It’s Good To Be Needed: A Conversation with Michèle Pearson Clarke – Tracy Tidgwell

As Audre Lorde says, “that visibility which makes us most vulnerable is that which also is the source of our greatest strength.”[i] Michèle Pearson Clarke’s new photography project, It’s Good To Be Needed, makes visible our queernesses as well as our shared experiences of sadness and loss, as it presents images of queer women who are ex-partners but no longer friends, holding hands. It’s Good To Be Needed offers an archive of experience that explores the powerful possibilities created through opening up to vulnerability and performing intimacy.

Michèle and I got together for this reflective conversation on a cold April afternoon at the Feminist Art Gallery (FAG), in Toronto. She didn’t hesitate to hold my hands when I reached out for hers in search of connection and warmth.


Tracy Tidgwell: Since we already covered the “how are you?” part, let’s begin with how this project began for you.

Michèle Pearson Clarke: When I first started working on this project at the end of 2011, it was four months after my mother died. Losing her has dredged up a lot of old unresolved grief related to other previous losses in my life, including the end of my marriage in 2009. I had also started a new relationship just before she died and my partner, Suzanne, and her ex-husband are very close and my ex-wife and I are not. There’s this idea that dykes are usually friends with their exes and that people in straight relationships are not. The contrast around that in our own lives was interesting and got me thinking about creative ways to move through loss.

As I continued to search for ways to heal and to figure out how to move forward in my own life, I realized that many of us lack the capacity to resolve things that linger. And we don’t necessarily have structures or rituals in place to address that. The idea of photographing ex-girlfriends who are not friends came to me as a way to revisit a site of grief in an attempt to explore whether a moment of emotional vulnerability and discomfort could offer a letting go.

When I began to develop the idea and talked to people about it, they would tense up and say, “Oh my god, well nobody’s going to want to do it but I want to see it when they do.” So immediately there was intrigue. I had questioned whether it would be a viable project to do but the response that it provoked made me think that I had something here. Even right up to launching the project I still wasn’t sure whether it would be something that people would actually want to do.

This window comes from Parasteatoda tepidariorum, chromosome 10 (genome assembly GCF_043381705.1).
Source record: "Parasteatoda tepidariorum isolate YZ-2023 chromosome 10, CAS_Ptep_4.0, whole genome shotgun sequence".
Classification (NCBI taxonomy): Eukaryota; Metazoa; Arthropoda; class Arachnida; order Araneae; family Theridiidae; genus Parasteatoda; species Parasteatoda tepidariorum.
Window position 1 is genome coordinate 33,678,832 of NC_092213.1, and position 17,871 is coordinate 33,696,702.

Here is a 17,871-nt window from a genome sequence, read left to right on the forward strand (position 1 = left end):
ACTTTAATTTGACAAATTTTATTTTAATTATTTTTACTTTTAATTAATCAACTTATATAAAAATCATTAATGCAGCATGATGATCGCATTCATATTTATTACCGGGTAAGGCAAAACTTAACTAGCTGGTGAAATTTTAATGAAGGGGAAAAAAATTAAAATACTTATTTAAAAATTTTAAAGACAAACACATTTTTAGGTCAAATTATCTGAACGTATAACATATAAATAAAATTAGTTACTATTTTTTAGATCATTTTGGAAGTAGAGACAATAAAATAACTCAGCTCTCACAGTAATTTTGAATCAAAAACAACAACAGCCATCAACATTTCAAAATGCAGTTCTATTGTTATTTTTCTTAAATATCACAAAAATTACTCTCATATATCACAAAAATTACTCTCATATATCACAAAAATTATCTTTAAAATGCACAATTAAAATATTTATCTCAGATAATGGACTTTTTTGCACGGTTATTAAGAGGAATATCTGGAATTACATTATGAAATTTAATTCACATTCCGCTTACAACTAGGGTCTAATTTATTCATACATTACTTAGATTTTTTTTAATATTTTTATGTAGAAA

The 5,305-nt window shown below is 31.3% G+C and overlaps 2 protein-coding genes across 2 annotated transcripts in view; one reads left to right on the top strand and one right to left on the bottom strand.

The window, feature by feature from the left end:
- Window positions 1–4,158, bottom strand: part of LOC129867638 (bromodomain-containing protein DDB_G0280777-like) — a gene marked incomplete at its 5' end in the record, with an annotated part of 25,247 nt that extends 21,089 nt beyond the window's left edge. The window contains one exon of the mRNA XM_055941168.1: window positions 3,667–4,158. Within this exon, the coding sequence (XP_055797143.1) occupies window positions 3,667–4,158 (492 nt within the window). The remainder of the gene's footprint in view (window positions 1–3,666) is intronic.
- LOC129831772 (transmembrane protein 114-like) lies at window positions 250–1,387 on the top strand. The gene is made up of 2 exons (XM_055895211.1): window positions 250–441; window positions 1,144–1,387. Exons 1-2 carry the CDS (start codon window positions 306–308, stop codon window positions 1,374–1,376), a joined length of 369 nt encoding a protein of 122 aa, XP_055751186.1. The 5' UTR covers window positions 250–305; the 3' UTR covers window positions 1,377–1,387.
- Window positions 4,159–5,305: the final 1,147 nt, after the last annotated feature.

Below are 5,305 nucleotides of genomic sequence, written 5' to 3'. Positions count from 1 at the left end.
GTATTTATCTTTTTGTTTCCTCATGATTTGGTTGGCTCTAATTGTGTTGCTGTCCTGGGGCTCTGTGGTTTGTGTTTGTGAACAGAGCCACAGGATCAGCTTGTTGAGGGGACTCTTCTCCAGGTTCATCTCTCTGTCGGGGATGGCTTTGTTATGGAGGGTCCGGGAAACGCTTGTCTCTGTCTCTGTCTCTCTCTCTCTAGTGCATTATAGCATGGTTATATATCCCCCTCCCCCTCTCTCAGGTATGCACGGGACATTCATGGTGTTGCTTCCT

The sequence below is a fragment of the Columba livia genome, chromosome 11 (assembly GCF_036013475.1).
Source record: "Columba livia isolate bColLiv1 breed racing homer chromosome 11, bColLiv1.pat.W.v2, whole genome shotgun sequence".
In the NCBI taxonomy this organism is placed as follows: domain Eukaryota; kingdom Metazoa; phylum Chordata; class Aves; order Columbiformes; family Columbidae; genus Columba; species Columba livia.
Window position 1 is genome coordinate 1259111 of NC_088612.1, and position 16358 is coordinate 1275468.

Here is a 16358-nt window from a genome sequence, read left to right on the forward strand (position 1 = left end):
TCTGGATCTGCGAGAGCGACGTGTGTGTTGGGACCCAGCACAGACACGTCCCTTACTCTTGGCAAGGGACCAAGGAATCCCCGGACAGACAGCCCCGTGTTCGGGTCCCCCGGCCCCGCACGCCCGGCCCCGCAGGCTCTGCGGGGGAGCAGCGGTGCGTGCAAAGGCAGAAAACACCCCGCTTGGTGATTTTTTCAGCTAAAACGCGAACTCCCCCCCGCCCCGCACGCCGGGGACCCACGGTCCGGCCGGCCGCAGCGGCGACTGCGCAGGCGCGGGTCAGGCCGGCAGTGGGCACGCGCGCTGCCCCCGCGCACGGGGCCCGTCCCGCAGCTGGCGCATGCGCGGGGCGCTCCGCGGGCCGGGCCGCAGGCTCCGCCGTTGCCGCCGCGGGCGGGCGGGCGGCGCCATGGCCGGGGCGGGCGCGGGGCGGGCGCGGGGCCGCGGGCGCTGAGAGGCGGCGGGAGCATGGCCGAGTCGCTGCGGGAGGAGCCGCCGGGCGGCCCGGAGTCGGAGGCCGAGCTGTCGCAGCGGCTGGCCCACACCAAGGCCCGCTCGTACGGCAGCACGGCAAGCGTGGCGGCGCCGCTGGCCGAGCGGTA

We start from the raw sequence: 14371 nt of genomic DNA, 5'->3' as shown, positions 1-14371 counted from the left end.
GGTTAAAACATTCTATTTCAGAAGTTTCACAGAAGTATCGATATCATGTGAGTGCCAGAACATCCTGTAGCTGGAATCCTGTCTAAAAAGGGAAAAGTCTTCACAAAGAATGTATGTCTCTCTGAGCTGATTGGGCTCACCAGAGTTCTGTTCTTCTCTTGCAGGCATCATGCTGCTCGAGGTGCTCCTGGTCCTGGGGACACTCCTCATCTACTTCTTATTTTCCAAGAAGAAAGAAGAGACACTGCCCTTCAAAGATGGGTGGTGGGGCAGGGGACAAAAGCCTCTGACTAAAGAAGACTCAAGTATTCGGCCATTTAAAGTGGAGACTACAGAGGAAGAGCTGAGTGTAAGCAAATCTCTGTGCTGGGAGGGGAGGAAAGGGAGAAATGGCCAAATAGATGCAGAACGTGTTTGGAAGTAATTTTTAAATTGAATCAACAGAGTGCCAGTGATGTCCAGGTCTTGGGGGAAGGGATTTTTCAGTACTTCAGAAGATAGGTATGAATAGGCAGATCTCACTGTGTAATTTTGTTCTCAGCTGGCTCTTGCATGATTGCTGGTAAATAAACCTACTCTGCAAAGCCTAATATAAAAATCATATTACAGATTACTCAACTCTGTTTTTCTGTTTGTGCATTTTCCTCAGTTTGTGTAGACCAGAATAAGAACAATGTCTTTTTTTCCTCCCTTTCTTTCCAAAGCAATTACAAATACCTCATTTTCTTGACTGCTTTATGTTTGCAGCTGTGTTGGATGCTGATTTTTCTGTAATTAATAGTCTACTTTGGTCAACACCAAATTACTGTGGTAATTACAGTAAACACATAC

TET: Have people wanted to do it?

MPC: I launched the project in December, we’re now in April and there’s still only one photo. In some ways I’m surprised. I didn’t expect hoards of people to do it but I’m surprised that I’ve only had one set of participants so far. At the same time, I’ve had a tremendous amount of interest. People contact me and say that they love the project. It strikes a chord. I think what’s interesting is that everybody seems to try to imagine whether or not they could do it. People seem to immediately think of a particular ex. And most people break out in a cold sweat. It resonates with people.


TET: People seem to be very stirred by your project.

MPC: Somebody came to me recently and told me that they had been at a dinner party with a bunch of dykes and they were discussing my project. They went around the table and each shared whether they could be part of the project or not and why and with which ex. They had this group processing together. There is this way that people are participating without having their picture in the project. Ultimately the project is an attempt to shift things in a healing direction. And even simply having these conversations or imagining the process may be part of this shift.

TET: The participation process seems very involved but I wonder if it’s missing something, like processing? Holding hands for a photo with an ex you likely have unresolved stuff with seems like it might revive some unresolved feelings. I’m curious to know if participating in your project will compel exes to do some more processing.

MPC: I can’t speak for everybody but I think, for most queer women, an enormous amount of processing has already happened in order to decide to end a relationship. Most of us feel the pressure to be friends. It’s a norm and expectation in the queer community. Most of us desire harmony in our lives in general so we’ve done a lot of processing around breaking up. If you aren’t friends then that processing obviously didn’t resolve how to be friends. The project is an experiment that asks, is performing intimacy a way to offer some of what processing was not able to provide? What if we bypass more processing and just perform intimacy? Is it possible that to agree to have this ritual, to meet each other in this place and time, to hold hands, and to let this moment allow for letting go – might that negate the need for more processing?

TET: In a blog post on your project, Charlotte Cooper extends the paradigm of partner-type breakups to community fractures among friends and groups.[ii] She suggests that queer communities haven’t created spaces or structures for meaningful processes that might lead to healing. Do you see your project as a nuanced approach to making stronger relationships and communities?